To really do effective and efficient brainstorming I’ve found that the process can’t be a free for all. You have to have objectives and you have to have structure. It almost sounds counter intuitive to the idea of creative exploration, but really it isn’t. Structure and objectives provide focus and a level of comfort for those important people on a team that may not think of themselves as being creative. Often those same people who feel uncomfortable have a lot to offer and a big stake in whether some ideas go forward. So, it just makes sense to include them in the early creative process.
I find that creating the opportunity for intense focus on a problem or a product starts by eliminating variables. Let’s face it, just by the nature of doing group work there are a lot of variables…personality, background, political agendas. I use a technique that comes out of the world of quantitative research and is actually something I learned from my good friend Ron Nelson. Ron looked at the technique of problem-detection with its ensuing statistical analysis, and thought why not turn it around and evaluate the positive. He taught me about promise testing and I took it a step further for use as a way to structure brainstorming. Here is how it works.
First, whatever the opportunity you are working on begin by framing it using the 5-steps I outlined in a previous post. Here they are again for those of you who missed it.
1. Problem (What problem is the new idea trying to solve)
2. Solution (How the new idea solves the problem)
3. Benefit to you (What is the one major benefit to the buyer, consumer etc.)
4. How it works (What are the features of the idea that support the benefit)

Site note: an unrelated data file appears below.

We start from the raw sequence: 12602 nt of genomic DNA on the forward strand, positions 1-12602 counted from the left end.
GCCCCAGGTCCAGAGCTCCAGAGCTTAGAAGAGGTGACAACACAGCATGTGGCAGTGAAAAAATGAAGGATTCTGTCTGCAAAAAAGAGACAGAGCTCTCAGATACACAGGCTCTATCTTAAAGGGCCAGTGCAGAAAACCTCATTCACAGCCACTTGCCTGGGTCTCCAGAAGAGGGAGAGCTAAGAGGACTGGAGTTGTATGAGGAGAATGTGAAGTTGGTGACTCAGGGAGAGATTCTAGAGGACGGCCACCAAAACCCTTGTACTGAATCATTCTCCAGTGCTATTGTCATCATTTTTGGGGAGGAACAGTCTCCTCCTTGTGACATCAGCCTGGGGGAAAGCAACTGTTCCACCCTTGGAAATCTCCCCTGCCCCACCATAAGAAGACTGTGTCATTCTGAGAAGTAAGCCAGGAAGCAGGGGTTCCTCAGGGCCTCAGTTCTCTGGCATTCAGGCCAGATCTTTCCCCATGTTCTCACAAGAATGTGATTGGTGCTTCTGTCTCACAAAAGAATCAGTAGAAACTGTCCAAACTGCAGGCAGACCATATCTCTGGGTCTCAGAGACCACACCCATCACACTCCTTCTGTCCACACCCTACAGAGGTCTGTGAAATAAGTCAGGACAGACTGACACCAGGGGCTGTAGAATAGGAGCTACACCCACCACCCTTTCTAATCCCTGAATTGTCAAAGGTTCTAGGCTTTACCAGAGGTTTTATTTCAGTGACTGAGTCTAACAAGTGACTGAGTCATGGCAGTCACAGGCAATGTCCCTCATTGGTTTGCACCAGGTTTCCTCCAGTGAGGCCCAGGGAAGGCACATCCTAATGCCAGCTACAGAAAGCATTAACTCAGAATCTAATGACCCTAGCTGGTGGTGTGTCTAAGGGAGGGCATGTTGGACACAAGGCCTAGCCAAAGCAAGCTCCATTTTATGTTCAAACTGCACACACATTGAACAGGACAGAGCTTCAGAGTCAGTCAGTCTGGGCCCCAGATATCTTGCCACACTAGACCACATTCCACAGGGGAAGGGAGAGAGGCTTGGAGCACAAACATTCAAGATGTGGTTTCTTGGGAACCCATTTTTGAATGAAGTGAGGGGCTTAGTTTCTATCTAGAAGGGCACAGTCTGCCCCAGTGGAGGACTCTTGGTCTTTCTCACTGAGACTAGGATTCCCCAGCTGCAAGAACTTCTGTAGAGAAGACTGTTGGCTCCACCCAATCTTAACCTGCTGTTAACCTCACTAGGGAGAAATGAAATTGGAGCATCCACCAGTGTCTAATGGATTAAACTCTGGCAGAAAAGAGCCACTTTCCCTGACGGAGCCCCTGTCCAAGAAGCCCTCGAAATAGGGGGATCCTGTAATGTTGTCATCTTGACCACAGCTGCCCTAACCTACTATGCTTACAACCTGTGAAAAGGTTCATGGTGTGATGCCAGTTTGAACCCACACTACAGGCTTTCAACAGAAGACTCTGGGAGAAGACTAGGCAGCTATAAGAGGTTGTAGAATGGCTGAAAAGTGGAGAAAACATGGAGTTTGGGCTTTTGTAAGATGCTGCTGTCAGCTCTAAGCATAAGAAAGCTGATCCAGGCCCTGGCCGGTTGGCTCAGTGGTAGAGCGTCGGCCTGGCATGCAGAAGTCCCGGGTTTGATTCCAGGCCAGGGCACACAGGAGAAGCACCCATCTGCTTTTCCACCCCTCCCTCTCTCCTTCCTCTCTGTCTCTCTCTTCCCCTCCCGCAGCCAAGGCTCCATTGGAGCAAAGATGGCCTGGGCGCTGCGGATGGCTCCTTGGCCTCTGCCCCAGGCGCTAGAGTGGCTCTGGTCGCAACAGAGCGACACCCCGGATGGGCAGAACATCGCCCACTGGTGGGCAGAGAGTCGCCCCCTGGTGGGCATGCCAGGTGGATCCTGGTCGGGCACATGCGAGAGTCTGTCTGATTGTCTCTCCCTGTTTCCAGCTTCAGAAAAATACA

5. Don’t worry (The answer to the one major objection your consumer would have. Think of this is the lingering doubt we all have about new ideas)
Once you’ve done the framing, now fracture the idea to get the creative juices flowing. You fracture the idea by using promises. Promises are simple. They are sentences that state a benefit followed by a reason why, or if you will a reason to believe. Here is an example.
This blog post will make you more confident in your next brainstorming session, that’s because it tells you the structure for expressing your idea in over 50 ways.
Notice how the promise is written. It always starts with a benefit (not a feature) and is followed with a reason the reader should believe you can deliver the benefit. I generally write 50-60 of these going into a brainstorming session, after I’ve had a chance to gather individual input from the project team. Note I said individual input not group. Individuals, if interviewed correctly, do a lot less political censoring.
I write all the promises for a brainstorming session, because I can then eliminate one variable…writing style. When the team comes to the brainstorming session there is a big reveal of all the promises and most people see their ideas expressed creatively, and that makes them energetic about the work ahead. Even the most pragmatic in the group can see how they have contributed to the creative process. They all see how the idea has been fractured and feel confident that when we re-frame it we have virtually left no stone unturned.
I won’t get into the mechanics of a brainstorming approach I’ve branded CenterStorm, but perhaps you can see that structurally fracturing your idea helps everyone focus, allowing for better expansion and contraction of ideas and ultimately better creative outcomes.